Alopecia is the medical term for hair loss and is common in both men and women. Alopecia usually, and most noticeably, affects the scalp but can affect any part of the body where hair grows. Alopecia has many different causes and depending on the cause, different treatment will be recommended.
Normally hairs grow out of hair follicles in a cycle – the amount of time the hair stays in the ‘active’ part of the cycle determines the length of hair growth. As part of this cycle, it is normal to lose up to 100 scalp hairs per day as new hairs push the old hairs out of the follicle. If higher numbers of hairs are lost than replaced, hair thinning or loss is seen.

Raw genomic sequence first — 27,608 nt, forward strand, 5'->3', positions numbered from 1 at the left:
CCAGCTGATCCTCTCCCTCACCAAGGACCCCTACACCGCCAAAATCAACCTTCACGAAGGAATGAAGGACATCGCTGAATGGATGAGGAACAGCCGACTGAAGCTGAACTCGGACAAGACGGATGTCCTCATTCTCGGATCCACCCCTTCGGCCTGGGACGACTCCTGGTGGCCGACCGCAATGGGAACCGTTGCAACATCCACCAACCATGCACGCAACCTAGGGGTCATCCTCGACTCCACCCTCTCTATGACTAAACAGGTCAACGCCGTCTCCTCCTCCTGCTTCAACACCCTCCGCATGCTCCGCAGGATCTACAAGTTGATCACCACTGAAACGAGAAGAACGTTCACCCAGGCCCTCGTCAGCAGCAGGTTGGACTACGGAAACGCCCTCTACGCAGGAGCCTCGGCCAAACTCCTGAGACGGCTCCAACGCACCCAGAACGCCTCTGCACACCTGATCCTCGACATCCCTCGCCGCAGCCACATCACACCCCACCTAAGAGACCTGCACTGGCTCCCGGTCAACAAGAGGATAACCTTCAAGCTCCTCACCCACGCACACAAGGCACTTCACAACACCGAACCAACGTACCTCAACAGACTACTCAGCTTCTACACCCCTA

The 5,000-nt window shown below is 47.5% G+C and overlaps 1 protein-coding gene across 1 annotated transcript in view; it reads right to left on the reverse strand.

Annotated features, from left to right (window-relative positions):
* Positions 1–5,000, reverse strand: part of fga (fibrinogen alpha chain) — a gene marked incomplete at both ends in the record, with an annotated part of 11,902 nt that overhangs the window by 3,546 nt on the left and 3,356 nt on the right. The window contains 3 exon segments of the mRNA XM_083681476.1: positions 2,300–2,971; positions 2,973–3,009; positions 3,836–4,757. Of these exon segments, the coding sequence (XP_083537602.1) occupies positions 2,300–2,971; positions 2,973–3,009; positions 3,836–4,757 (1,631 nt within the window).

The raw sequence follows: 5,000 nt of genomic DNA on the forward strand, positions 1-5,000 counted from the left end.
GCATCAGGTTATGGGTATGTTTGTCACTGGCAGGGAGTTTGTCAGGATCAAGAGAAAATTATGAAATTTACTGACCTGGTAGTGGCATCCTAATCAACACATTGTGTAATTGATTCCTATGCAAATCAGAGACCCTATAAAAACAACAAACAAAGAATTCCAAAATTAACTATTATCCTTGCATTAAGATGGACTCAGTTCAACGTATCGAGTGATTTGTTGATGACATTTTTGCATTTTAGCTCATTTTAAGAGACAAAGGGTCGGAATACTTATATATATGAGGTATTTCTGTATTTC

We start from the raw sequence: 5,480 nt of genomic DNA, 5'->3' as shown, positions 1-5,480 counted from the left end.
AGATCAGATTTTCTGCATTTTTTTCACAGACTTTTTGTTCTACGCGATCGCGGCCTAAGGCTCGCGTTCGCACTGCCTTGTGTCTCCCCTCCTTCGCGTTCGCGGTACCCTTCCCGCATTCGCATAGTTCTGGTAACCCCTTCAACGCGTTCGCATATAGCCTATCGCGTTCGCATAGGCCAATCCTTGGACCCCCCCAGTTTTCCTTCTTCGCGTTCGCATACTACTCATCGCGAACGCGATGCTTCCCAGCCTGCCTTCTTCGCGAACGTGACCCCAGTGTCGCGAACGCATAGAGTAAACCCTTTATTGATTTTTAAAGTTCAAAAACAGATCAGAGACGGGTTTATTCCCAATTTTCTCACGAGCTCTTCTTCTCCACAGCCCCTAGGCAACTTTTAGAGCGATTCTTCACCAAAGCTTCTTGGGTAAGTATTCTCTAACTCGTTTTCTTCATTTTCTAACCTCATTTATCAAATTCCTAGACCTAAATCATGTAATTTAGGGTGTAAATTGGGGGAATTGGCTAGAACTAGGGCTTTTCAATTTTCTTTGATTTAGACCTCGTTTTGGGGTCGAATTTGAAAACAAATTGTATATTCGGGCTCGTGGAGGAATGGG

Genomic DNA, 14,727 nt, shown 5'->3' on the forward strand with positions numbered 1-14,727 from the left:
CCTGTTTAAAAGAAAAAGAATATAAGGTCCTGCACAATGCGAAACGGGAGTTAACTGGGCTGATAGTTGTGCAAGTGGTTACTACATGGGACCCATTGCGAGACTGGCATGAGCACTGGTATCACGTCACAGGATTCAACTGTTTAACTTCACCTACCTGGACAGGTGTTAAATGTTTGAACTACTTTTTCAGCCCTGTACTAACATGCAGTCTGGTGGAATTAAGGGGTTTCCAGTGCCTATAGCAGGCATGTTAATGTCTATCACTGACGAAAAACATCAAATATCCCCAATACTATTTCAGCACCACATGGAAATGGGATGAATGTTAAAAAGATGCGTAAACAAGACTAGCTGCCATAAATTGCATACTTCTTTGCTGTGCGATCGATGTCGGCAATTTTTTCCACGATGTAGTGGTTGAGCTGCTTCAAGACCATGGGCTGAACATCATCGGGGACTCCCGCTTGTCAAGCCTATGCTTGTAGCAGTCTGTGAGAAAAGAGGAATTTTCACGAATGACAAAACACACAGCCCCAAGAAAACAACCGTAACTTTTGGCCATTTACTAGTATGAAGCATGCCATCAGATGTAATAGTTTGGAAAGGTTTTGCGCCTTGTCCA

Types of hair loss include non-scarring alopecia, where the hair follicles are intact with the potential for hair to re-grow and scarring alopecia, where the hair follicles are destroyed so that hairs cannot grow back.
Common forms of hairloss
Alopecia Areata – this is when sudden hair loss occurs in smooth, round patches about the size of a coin or larger. It can result in complete scalp hair loss and loss of some or all body hair
Androgenic Alopecia – is more commonly called ‘male pattern baldness’ or ‘female pattern baldness’
Telogen effluvium- this condition is often short-term and presents with diffuse scalp hair thinning. It may be associated with pregnancy, a serious illness with a high fever, abnormal thyroid function or low iron levels
Treatment options for hairloss
Different treatment options are offered, depending on the different type of hair loss involved. Some therapies slow the rate of the hair loss whilst others are able to trigger regrowth. The Skin Centre can guide you through the various processes necessary to manage your variation of the condition.